Laminaria acidemia is an edible species. It grows to the length of 20 feet, and the midrib, stripped of its membranaceous covering, is the part that is eaten. L. saccharina, or the Sugar Sea-belt, is said to be eaten by the Icelanders. In Japan it is ...

Google previewPediatric Neuro-Ophthalmology (2010)

by Michael C. Brodsky

Propionic Acidemia Propionic acidemia is a rare autosomal recessive disorder that leads to chronic metabolic compensation with paroxysmal ketoacidosis, failure to thrive, and mild developmental delay.389 It is characterized by the ...

Google previewMaternal, Fetal, & Neonatal Physiology (2007)

A Clinical Perspective by Susan Tucker Blackburn

Mixed Acidemia Mixed acidemia is a metabolic acidosis that develops when respiratory acidosis is prolonged. This is the most common pattern seen after prolonged end-stage bradycardias. □ SUMMARY The fetal response to an oxygen ...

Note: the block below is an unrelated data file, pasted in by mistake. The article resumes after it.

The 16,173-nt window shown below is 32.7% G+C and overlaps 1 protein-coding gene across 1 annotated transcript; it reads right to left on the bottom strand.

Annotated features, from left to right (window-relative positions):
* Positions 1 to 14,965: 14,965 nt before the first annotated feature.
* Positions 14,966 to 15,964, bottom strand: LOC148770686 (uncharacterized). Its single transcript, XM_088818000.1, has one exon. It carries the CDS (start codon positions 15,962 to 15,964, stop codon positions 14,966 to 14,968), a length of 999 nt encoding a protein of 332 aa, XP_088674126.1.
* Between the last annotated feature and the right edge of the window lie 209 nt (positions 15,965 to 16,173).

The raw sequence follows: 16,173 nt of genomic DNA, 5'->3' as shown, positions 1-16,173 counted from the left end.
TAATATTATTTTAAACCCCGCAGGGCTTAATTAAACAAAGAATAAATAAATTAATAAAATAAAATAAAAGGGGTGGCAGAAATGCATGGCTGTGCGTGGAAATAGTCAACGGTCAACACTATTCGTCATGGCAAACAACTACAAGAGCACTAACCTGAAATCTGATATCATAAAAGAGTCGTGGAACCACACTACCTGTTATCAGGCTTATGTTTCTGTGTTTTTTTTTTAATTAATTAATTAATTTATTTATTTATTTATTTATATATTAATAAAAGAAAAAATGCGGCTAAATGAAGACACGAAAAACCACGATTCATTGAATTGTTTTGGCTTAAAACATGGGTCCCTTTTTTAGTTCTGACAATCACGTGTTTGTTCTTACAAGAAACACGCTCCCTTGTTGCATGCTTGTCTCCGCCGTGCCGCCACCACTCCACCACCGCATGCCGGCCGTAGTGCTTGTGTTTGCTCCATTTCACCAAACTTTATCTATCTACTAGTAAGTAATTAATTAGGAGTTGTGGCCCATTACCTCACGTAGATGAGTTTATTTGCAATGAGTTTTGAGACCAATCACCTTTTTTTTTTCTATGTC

Google previewNelson Essentials of Pediatrics (2014)

by Karen Marcdante, Robert M. Kliegman

Acidemia Alkalemia Acidemia is a pH below normal (<7.35), and alkalemia is a pH above normal (>7.45). Acidosis is a pathologic process that causes an increase in the hydrogen ion concentration, and alkalosis is a pathologic process that ...

Google previewThe Nutrition and Health Dictionary (1995)

by Percy Russell, Anita Williams

acidemia. A blood pH value below 7.4. Normally, the body ...

Google previewEncyclopedia of Molecular Mechanisms of Disease (2009)

With 213 Tables by Florian Lang

Isovaleric Acidemia [1,3]. Treatment of central precocious puberty is indicated if the pubertal maturation has an early onset, if the skeletal age is advancing more rapidly than height age, or if there is significant psychosocial disturbances ...

Google previewThe Encyclopedia of Genetic Disorders and Birth Defects (2009)

by James Wynbrandt, Mark D. Ludman

organic acidemia, organic aciduria A group of congenital hereditary ...

Google previewEncyclopedia of Biological Chemistry (2013)